Marshall Frank: Ending Iraq War one thing, keeping peace another
Wednesday, June 25, 2014
In 2007, my artist-wife, Suzanne, created an event near Rockledge, in Brevard County, to honor the (then) 3,600 servicemen and women who had already sacrificed their lives toward a noble cause, fighting terrorism and striving to give the people of Iraq a sense of freedom and liberty.
In conjunction with the Unitarian-Universalist church property on U.S. 1, Suzanne’s vision was realized when 3,600 poles were impaled into the grounds facing the busy federal highway, each with banners of red, white and blue, and each with the names of deceased soldiers noted on the sides of the poles.
A memorial ceremony was held, tears flowed, patriotic music was played. Over one month, at least a half million cars passed the site facing the highway, many stopping to take photographs.
In the end, 4,486 American soldiers lost their lives while many thousands more Iraqi soldiers and civilians lost theirs in the noble fight. That, plus multi-thousands that came home with broken minds and bodies.
Did it all go for naught?
As I write, Iraq is falling. Hard-core al-Qaida terrorists and their savage partners from Syria are on the doorstep of Baghdad, already brutal conquerors of several major cities like Tikrit and Mosel. Terrorists are lining up loyal Iraqi soldiers and police officers in ditches, shooting them Nazi style by the hundreds. Bodies are in the streets, beheaded, as a warning to all those that will dare to oppose Islamic radicalism. Many Iraqi soldiers are laying down arms and running for their lives. It’s all but over. They win. Iraqi freedom loses. We lose.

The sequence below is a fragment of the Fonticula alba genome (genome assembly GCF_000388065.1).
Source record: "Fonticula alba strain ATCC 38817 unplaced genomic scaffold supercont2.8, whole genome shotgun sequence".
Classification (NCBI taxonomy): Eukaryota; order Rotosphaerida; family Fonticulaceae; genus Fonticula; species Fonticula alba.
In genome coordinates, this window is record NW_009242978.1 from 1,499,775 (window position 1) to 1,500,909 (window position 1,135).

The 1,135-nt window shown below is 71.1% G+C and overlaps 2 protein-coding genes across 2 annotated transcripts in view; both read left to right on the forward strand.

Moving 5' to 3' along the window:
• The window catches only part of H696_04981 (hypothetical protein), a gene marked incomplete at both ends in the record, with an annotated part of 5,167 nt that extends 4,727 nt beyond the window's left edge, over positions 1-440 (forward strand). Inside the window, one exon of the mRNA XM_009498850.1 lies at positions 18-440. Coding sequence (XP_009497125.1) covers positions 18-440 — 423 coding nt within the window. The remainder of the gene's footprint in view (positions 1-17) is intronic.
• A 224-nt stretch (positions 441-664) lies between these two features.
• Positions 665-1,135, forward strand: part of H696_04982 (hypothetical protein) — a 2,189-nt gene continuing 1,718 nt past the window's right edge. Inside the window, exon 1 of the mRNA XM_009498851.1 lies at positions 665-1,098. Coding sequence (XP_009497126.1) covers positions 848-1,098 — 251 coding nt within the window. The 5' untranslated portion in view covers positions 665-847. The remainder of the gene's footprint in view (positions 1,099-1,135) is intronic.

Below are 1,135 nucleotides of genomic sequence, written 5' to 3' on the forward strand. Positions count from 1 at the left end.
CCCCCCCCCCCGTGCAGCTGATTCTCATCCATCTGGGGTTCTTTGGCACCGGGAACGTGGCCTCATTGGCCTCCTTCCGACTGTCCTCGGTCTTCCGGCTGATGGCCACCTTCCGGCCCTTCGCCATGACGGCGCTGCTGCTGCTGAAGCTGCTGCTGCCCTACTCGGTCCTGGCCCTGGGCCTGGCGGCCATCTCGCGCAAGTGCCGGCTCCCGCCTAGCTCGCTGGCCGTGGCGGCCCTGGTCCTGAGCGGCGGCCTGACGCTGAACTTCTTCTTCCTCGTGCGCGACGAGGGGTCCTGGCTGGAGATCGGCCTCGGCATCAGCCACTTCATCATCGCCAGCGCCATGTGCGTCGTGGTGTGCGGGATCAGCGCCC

Experts saw it coming. Anyone well-schooled in the mindset of Islamic extremists and their obsession with terror could well educate people including our government leaders, about the hard-core determination of violent Jihadist organizations. When they see a void, they will seize the opportunity. Their focus is unending. Conquest is an absolute purpose. They are not benevolent to the conquered. Neither do they tolerate non-Muslims.
It might have been a shining moment for the president, but we left a void when the United States pulled out all American soldiers. Iraq was unprepared to survive on its own. We should have known that.
In other great wars, after conflicts ceased, we left contingency personnel within the nation as peacekeepers, to preserve what we had sacrificed for. Where would South Korea be today if not for the U.S. position in that nation? This administration chose otherwise despite pleas from top military commanders to keep a force in Iraq, including Gens. Lloyd J. Austin and John M. Keane, who were involved in that fight and recommended stationing 23,000 troops. We are seeing the consequences of that decision.
We were right to end the war. But ending the war is not the same as preserving the peace, which we failed to do. The clarity of hindsight is no consolation.
America is saddened. The broken warriors and families of dead soldiers are saddened. We are saddened for the Iraqi people, to whom we owed more. It could have been prevented.
Gone for naught? Seems so.